It’s astonishing how quickly the Craft Beer revolution has hit Bath – astonishing too that a city which at the start of the year only boasted one brewery now has three.
In March, Independent Spirit opened on Terrace Walk. Despite its name, this independent off-licence not only sells spirits, but wine and beer as well. The underlying principle, though, is that all the tipples on offer are ones you’ll be unlikely to find elsewhere in Bath. Its fantastic range of craft beers from around the world, including many from local brewers, fills the shelves on both sides of the entrance, and new arrivals are appearing constantly. There could be no finer introduction to the craft beer scene, and, for those who are unsure what they might like, Chris Scullion and Christian Morrish are more than happy to share their considerable expertise in recommended suitable brews.
In May a pop-up bar from the Wild Beer Company opened in the old Octagon Chapel in Milsom Street during the Bath Festival. The Wild Beer Company share premises with the Westcombe Cheese Company at Evercreech in Somerset, and platters of Westcombe were on offer as well. Despite being based in deepest Somerset, this is one of the most ground-breaking breweries in the country. It was set up in 2012 by Andrew Cooper, one of the UK’s few beer sommeliers, and Brett Ellis from California, where craft beer has been going strong for years.
As is the habit with pop-up bars, it sadly popped down again after a couple of months. By now, though, Bath’s drinkers were starting to acquire a taste for craft beers, and since then three permanent craft beer outlets have opened. Two were revamps of long-established pubs that were starting to look a little tired – the Porter on George Street and the Metropolitan (formerly the Midland) on James Street West – the third was brand new.
The Metropolitan, now reborn as the Bath Brew House, complete with its own six-barrel brewery, generally has four craft beers on offer from the likes of the Wild Beer Co, Tiny Rebel and Magic Rock, along with six cask ales – three brewed on the premises.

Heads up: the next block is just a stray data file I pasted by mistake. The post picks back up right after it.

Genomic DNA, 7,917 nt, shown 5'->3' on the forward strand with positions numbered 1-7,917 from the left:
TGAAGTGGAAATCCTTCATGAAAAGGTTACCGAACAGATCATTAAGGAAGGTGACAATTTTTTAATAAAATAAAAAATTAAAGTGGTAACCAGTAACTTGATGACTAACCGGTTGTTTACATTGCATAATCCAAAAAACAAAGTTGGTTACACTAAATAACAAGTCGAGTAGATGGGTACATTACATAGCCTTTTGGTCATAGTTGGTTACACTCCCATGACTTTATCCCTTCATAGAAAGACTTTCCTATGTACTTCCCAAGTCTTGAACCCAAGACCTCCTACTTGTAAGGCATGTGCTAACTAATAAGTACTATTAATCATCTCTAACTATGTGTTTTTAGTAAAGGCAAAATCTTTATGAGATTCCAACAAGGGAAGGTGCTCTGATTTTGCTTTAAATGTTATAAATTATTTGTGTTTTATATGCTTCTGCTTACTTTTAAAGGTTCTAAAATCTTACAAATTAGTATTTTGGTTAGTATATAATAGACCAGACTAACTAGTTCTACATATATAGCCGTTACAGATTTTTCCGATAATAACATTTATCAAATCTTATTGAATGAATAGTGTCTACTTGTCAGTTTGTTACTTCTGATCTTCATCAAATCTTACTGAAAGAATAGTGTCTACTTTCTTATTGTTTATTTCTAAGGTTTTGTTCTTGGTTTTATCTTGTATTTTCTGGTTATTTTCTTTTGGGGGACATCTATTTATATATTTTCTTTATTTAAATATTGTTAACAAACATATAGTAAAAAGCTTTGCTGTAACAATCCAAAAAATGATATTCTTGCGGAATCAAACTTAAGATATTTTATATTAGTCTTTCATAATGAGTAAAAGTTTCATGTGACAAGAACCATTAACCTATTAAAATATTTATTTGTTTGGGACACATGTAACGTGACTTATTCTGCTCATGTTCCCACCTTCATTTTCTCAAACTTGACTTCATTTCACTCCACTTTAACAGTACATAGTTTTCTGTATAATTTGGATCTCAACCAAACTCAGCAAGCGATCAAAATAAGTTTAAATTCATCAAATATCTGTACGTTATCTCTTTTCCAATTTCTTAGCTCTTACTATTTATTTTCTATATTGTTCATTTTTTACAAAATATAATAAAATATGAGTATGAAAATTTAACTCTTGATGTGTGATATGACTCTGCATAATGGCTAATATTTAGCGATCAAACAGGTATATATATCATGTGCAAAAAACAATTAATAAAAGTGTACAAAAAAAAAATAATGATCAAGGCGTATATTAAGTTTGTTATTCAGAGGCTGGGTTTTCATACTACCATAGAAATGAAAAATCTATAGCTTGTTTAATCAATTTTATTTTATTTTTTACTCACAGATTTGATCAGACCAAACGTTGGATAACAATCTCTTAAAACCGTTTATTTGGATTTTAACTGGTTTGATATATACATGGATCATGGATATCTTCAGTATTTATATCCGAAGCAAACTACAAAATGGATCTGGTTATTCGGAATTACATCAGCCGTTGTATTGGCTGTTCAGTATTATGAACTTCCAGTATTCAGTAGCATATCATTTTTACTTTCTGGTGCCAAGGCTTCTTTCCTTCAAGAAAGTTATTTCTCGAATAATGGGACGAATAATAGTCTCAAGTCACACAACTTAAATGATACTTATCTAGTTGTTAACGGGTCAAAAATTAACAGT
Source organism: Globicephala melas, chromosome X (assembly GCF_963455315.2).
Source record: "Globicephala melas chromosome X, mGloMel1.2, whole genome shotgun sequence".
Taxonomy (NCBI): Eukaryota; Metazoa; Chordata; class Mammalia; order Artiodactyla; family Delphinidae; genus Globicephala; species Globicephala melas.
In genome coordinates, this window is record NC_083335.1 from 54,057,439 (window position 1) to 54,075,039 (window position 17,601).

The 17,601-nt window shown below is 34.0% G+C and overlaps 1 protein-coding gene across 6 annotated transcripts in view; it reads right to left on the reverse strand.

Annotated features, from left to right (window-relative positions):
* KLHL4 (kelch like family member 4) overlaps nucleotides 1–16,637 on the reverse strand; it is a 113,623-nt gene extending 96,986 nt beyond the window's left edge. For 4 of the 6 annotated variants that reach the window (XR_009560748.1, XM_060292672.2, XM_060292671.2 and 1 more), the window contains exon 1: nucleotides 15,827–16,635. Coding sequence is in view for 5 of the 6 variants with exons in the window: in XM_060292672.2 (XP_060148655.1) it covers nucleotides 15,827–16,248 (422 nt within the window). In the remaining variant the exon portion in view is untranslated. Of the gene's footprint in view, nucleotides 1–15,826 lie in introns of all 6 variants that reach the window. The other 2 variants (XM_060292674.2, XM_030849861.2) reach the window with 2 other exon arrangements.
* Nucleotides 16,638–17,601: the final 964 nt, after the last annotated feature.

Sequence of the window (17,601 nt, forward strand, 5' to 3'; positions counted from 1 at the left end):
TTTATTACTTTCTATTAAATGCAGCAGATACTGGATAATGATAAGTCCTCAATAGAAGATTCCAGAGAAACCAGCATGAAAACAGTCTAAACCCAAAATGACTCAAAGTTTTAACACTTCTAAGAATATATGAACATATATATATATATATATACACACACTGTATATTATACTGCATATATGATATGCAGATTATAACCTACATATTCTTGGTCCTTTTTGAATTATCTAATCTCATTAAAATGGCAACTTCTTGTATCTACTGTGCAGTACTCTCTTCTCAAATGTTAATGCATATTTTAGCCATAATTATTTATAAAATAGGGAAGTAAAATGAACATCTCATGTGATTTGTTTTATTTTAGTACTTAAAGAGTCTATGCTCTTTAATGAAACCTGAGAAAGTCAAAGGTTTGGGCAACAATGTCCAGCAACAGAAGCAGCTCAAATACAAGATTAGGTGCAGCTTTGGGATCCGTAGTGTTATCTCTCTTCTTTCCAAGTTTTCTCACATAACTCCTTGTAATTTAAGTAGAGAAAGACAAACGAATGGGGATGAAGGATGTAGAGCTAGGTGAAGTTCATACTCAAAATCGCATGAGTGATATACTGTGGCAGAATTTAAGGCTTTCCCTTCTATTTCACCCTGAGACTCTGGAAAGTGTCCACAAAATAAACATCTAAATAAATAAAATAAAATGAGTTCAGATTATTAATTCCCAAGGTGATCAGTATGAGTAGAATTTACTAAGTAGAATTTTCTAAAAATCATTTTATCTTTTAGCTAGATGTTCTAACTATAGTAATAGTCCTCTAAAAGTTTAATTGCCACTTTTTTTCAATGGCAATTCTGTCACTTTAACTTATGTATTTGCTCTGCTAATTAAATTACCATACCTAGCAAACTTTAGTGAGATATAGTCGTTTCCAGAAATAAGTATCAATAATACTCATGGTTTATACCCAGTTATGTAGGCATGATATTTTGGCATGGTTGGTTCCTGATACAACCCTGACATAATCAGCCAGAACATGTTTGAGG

The craft beer bar at the Porter, meanwhile, generally has nine or ten craft beers available. On a recent visit there were keg beers from Tiny Rebel, Kernel, Arbor, Williams, Moor, the Wild Beer Co and Buxton, along with bottles from Wiper & True and elsewhere. If you remember the old Porter, the revamp will come as a bit of a shock. The ground floor, where the main bar used to be, is now a Michelin star restaurant that seems to be the new place to be seen – the Bath Chronicle recently featured a front page report that Ricky Gervais had been seen having lunch there wearing dark glasses. The craft beer bar – which doubles as a cocktail bar – is on the first floor, and is open all day. There is also a cellar bar serving cask ale, which seems to open in the evenings only, with dancing, DJs and live music as the night wears on. The only problem is that, from the street, the Porter just looks like a restaurant, with little indication that lots of great craft beer is available on the first floor – but just walk in, head upstairs and take a look at what’s on offer.
The other craft beer outlet is down by the station. Bath Ales opened their Graze bar in a newly-built retail complex just under twelve months ago, and since then it has acquired its own microbrewery. It is pleasing to report that Shane O’Beirne, the brewer in charge, has not gone for a safe, middle-of-the road, lowish-ABV option. Graze’s flagship brew is a potent 5.7 ABV IPA, with real body, and reminiscent of Thornbridge Jaipur. Called Platform 3 it is available on cask and keg, so you can contrast and compare. One a recent visit Bath Ales Dark Side was also available on keg, with Gem and Spa on cask.
Finally, for those in search of unusual craft beers, especially from local microbreweries, it is worth calling into Raisin Wines at the top of Walcot Street. Among the breweries represented here on a recent visit were Wiper & True, Muddy Wellies from Cirencester, Stroud, North Cotswold, Cotswold Brewing Company and Rocket Science from Yate.
That’s it for now – unless anyone knows different (and if so, get in touch). Given the speed at which craft beer has hit Bath, and the success it’s enjoyed, it’s unlikely to stay like this for long, though. And who knows which of the city’s established cask ale pubs will be the first to join the craft beer revolution? Our local, the Star, on the Paragon, has already started stocking bottles of Brew Dog Punk IPA … Watch this space.